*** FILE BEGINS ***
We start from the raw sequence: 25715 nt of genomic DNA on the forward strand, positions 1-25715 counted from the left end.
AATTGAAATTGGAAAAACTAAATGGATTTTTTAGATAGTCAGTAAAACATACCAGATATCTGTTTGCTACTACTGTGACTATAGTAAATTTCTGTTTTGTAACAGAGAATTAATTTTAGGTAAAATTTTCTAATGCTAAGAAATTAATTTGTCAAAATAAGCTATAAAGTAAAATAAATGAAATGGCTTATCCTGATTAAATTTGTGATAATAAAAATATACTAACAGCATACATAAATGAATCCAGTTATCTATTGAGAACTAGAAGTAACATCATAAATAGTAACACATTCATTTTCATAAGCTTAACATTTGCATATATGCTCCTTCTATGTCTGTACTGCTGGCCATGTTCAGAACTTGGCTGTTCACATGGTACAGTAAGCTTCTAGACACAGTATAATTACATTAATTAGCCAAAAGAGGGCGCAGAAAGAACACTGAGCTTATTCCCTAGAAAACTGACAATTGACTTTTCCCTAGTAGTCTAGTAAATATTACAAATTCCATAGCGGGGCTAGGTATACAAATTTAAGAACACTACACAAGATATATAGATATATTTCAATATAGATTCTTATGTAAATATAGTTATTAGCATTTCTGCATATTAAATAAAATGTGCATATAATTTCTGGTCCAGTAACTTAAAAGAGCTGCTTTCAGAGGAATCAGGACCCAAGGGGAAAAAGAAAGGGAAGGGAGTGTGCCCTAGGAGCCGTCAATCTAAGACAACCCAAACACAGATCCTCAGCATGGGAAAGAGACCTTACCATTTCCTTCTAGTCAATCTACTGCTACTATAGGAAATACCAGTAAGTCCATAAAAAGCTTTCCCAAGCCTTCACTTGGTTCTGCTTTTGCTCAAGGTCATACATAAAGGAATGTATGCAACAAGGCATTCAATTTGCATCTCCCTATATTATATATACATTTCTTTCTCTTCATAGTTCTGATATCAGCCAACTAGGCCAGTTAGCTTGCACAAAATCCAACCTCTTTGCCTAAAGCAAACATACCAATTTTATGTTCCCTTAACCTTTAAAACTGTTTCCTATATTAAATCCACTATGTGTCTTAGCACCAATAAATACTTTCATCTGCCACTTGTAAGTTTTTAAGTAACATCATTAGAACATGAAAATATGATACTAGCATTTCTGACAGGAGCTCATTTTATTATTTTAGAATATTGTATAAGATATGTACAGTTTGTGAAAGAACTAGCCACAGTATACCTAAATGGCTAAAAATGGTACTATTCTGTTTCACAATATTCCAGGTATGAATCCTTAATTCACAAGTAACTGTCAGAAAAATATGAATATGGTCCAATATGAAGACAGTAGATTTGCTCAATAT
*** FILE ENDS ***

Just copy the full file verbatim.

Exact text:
We start from the raw sequence: 25715 nt of genomic DNA on the forward strand, positions 1-25715 counted from the left end.
AATTGAAATTGGAAAAACTAAATGGATTTTTTAGATAGTCAGTAAAACATACCAGATATCTGTTTGCTACTACTGTGACTATAGTAAATTTCTGTTTTGTAACAGAGAATTAATTTTAGGTAAAATTTTCTAATGCTAAGAAATTAATTTGTCAAAATAAGCTATAAAGTAAAATAAATGAAATGGCTTATCCTGATTAAATTTGTGATAATAAAAATATACTAACAGCATACATAAATGAATCCAGTTATCTATTGAGAACTAGAAGTAACATCATAAATAGTAACACATTCATTTTCATAAGCTTAACATTTGCATATATGCTCCTTCTATGTCTGTACTGCTGGCCATGTTCAGAACTTGGCTGTTCACATGGTACAGTAAGCTTCTAGACACAGTATAATTACATTAATTAGCCAAAAGAGGGCGCAGAAAGAACACTGAGCTTATTCCCTAGAAAACTGACAATTGACTTTTCCCTAGTAGTCTAGTAAATATTACAAATTCCATAGCGGGGCTAGGTATACAAATTTAAGAACACTACACAAGATATATAGATATATTTCAATATAGATTCTTATGTAAATATAGTTATTAGCATTTCTGCATATTAAATAAAATGTGCATATAATTTCTGGTCCAGTAACTTAAAAGAGCTGCTTTCAGAGGAATCAGGACCCAAGGGGAAAAAGAAAGGGAAGGGAGTGTGCCCTAGGAGCCGTCAATCTAAGACAACCCAAACACAGATCCTCAGCATGGGAAAGAGACCTTACCATTTCCTTCTAGTCAATCTACTGCTACTATAGGAAATACCAGTAAGTCCATAAAAAGCTTTCCCAAGCCTTCACTTGGTTCTGCTTTTGCTCAAGGTCATACATAAAGGAATGTATGCAACAAGGCATTCAATTTGCATCTCCCTATATTATATATACATTTCTTTCTCTTCATAGTTCTGATATCAGCCAACTAGGCCAGTTAGCTTGCACAAAATCCAACCTCTTTGCCTAAAGCAAACATACCAATTTTATGTTCCCTTAACCTTTAAAACTGTTTCCTATATTAAATCCACTATGTGTCTTAGCACCAATAAATACTTTCATCTGCCACTTGTAAGTTTTTAAGTAACATCATTAGAACATGAAAATATGATACTAGCATTTCTGACAGGAGCTCATTTTATTATTTTAGAATATTGTATAAGATATGTACAGTTTGTGAAAGAACTAGCCACAGTATACCTAAATGGCTAAAAATGGTACTATTCTGTTTCACAATATTCCAGGTATGAATCCTTAATTCACAAGTAACTGTCAGAAAAATATGAATATGGTCCAATATGAAGACAGTAGATTTGCTCAATAT